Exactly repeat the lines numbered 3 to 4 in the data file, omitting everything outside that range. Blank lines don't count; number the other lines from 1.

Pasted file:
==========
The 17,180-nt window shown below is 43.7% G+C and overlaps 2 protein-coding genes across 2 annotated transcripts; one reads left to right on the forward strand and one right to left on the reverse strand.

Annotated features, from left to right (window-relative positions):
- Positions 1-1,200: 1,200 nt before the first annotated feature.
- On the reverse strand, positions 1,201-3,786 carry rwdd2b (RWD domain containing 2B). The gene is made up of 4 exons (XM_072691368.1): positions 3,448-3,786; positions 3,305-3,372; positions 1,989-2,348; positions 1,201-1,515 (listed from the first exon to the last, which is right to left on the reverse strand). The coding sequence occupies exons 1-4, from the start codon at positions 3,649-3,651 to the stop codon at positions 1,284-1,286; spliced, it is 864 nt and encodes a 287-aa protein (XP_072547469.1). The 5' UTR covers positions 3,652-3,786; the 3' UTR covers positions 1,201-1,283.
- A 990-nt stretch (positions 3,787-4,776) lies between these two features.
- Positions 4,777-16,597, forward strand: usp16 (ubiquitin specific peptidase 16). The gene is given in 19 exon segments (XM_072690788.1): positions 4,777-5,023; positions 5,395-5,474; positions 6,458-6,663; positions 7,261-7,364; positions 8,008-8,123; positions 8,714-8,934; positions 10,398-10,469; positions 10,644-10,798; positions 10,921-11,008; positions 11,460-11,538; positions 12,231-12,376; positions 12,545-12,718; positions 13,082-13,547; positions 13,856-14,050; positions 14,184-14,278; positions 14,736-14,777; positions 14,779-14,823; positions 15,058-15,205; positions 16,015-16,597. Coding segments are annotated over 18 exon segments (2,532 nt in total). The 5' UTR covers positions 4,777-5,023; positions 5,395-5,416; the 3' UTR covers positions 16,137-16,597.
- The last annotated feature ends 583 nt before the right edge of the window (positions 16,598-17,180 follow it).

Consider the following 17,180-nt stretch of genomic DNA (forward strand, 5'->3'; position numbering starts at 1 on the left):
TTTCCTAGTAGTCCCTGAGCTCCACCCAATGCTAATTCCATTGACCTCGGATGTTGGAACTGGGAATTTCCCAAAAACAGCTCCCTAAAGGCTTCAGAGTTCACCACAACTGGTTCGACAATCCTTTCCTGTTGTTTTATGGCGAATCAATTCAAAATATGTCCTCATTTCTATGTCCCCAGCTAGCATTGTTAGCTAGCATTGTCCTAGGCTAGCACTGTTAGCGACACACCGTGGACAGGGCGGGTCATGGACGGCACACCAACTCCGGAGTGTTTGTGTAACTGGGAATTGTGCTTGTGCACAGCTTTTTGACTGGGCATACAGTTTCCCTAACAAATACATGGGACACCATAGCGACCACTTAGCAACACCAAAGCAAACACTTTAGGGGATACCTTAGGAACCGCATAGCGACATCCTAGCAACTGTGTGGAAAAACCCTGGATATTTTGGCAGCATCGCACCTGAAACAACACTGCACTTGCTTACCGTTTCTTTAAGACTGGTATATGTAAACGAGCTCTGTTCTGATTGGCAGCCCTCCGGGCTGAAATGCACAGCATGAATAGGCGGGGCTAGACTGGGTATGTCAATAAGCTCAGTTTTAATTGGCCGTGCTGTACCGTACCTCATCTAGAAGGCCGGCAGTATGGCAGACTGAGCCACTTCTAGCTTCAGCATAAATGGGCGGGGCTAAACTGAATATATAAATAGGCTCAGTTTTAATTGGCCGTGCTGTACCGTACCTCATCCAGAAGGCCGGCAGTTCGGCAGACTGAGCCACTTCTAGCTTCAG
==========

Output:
- Positions 1-1,200: 1,200 nt before the first annotated feature.
- On the reverse strand, positions 1,201-3,786 carry rwdd2b (RWD domain containing 2B). The gene is made up of 4 exons (XM_072691368.1): positions 3,448-3,786; positions 3,305-3,372; positions 1,989-2,348; positions 1,201-1,515 (listed from the first exon to the last, which is right to left on the reverse strand). The coding sequence occupies exons 1-4, from the start codon at positions 3,649-3,651 to the stop codon at positions 1,284-1,286; spliced, it is 864 nt and encodes a 287-aa protein (XP_072547469.1). The 5' UTR covers positions 3,652-3,786; the 3' UTR covers positions 1,201-1,283.